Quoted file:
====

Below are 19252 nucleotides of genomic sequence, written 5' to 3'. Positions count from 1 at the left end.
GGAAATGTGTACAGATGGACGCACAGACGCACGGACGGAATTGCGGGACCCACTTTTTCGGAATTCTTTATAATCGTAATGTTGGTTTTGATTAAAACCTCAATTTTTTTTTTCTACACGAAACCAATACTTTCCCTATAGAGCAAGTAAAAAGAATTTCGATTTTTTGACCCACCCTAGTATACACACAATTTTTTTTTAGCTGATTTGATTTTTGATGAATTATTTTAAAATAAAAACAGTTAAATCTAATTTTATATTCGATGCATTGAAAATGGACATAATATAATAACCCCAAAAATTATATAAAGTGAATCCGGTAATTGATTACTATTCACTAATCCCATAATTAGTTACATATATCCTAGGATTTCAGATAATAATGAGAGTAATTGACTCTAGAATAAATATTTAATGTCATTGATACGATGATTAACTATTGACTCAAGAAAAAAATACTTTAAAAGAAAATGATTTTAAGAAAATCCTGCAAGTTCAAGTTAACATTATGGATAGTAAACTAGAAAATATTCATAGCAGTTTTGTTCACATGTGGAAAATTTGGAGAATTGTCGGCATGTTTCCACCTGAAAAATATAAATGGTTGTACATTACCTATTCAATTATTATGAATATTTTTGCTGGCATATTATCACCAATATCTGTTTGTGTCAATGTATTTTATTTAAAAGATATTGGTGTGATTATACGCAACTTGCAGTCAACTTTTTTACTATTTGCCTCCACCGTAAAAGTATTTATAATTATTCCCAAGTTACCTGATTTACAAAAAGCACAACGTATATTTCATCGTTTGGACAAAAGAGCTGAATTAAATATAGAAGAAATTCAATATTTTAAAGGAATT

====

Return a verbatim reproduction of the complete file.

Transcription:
Below are 19252 nucleotides of genomic sequence, written 5' to 3'. Positions count from 1 at the left end.
GGAAATGTGTACAGATGGACGCACAGACGCACGGACGGAATTGCGGGACCCACTTTTTCGGAATTCTTTATAATCGTAATGTTGGTTTTGATTAAAACCTCAATTTTTTTTTTCTACACGAAACCAATACTTTCCCTATAGAGCAAGTAAAAAGAATTTCGATTTTTTGACCCACCCTAGTATACACACAATTTTTTTTTAGCTGATTTGATTTTTGATGAATTATTTTAAAATAAAAACAGTTAAATCTAATTTTATATTCGATGCATTGAAAATGGACATAATATAATAACCCCAAAAATTATATAAAGTGAATCCGGTAATTGATTACTATTCACTAATCCCATAATTAGTTACATATATCCTAGGATTTCAGATAATAATGAGAGTAATTGACTCTAGAATAAATATTTAATGTCATTGATACGATGATTAACTATTGACTCAAGAAAAAAATACTTTAAAAGAAAATGATTTTAAGAAAATCCTGCAAGTTCAAGTTAACATTATGGATAGTAAACTAGAAAATATTCATAGCAGTTTTGTTCACATGTGGAAAATTTGGAGAATTGTCGGCATGTTTCCACCTGAAAAATATAAATGGTTGTACATTACCTATTCAATTATTATGAATATTTTTGCTGGCATATTATCACCAATATCTGTTTGTGTCAATGTATTTTATTTAAAAGATATTGGTGTGATTATACGCAACTTGCAGTCAACTTTTTTACTATTTGCCTCCACCGTAAAAGTATTTATAATTATTCCCAAGTTACCTGATTTACAAAAAGCACAACGTATATTTCATCGTTTGGACAAAAGAGCTGAATTAAATATAGAAGAAATTCAATATTTTAAAGGAATT